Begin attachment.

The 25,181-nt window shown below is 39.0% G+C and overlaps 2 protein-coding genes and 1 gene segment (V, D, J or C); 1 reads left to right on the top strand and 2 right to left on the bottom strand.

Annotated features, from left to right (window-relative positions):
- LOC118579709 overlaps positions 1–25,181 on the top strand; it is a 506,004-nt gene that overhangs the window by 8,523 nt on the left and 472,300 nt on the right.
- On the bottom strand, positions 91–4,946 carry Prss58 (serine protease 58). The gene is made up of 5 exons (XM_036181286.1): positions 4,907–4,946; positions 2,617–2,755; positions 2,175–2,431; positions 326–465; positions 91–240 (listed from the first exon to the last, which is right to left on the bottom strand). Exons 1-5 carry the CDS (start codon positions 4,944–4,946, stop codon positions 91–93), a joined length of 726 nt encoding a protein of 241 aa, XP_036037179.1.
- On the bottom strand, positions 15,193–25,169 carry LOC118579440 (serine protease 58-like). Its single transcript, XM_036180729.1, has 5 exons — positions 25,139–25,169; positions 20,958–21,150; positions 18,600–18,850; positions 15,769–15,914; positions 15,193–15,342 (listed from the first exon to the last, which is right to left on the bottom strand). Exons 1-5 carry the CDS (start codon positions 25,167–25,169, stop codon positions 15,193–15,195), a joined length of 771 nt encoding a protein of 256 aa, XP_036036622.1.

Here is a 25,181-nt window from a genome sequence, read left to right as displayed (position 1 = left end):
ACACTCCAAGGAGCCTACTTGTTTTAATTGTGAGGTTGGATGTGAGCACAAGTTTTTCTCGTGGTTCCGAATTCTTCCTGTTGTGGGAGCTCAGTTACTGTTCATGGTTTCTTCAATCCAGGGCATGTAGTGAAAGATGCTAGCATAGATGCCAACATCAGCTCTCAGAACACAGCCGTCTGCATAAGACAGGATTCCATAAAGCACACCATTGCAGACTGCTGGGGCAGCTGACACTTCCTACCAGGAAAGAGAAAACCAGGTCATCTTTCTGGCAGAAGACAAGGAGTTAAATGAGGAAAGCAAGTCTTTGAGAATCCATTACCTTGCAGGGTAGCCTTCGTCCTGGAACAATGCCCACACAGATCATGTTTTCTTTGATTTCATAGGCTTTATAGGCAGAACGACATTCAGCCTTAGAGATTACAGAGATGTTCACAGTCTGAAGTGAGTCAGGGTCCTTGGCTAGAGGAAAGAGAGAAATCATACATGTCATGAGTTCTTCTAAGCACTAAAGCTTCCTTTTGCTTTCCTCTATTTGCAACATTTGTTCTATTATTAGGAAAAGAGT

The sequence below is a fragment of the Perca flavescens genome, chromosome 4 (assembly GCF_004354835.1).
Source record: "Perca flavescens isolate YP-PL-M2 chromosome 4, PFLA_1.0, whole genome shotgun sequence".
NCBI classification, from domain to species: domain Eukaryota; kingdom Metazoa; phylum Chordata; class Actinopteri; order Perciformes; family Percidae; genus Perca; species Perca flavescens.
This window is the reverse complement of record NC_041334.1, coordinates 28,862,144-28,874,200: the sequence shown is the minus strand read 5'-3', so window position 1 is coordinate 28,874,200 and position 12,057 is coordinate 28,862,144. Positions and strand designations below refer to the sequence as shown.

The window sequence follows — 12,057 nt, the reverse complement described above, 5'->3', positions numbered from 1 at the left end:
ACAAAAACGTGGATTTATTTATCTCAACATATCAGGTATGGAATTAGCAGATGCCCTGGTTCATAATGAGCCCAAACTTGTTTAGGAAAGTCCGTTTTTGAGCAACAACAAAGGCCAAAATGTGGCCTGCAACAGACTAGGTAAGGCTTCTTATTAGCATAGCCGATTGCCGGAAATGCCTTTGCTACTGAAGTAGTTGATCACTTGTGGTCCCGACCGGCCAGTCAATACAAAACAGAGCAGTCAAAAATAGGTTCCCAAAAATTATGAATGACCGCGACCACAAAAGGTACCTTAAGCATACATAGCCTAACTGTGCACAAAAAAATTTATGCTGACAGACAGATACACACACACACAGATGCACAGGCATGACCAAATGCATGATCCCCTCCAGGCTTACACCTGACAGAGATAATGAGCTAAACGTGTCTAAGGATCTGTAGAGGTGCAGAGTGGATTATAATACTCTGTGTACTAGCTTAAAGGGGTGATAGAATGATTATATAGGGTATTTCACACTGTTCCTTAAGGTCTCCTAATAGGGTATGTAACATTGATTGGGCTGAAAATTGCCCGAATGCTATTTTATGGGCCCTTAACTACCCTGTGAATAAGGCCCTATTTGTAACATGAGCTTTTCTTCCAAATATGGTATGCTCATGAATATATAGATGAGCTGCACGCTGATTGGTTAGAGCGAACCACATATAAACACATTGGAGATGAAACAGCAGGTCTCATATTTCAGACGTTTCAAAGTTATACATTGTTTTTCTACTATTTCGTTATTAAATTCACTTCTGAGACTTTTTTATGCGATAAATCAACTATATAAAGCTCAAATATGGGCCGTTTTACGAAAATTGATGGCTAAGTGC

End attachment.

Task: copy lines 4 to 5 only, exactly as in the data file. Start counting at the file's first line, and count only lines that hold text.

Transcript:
- On the bottom strand, positions 91–4,946 carry Prss58 (serine protease 58). The gene is made up of 5 exons (XM_036181286.1): positions 4,907–4,946; positions 2,617–2,755; positions 2,175–2,431; positions 326–465; positions 91–240 (listed from the first exon to the last, which is right to left on the bottom strand). Exons 1-5 carry the CDS (start codon positions 4,944–4,946, stop codon positions 91–93), a joined length of 726 nt encoding a protein of 241 aa, XP_036037179.1.
- On the bottom strand, positions 15,193–25,169 carry LOC118579440 (serine protease 58-like). Its single transcript, XM_036180729.1, has 5 exons — positions 25,139–25,169; positions 20,958–21,150; positions 18,600–18,850; positions 15,769–15,914; positions 15,193–15,342 (listed from the first exon to the last, which is right to left on the bottom strand). Exons 1-5 carry the CDS (start codon positions 25,167–25,169, stop codon positions 15,193–15,195), a joined length of 771 nt encoding a protein of 256 aa, XP_036036622.1.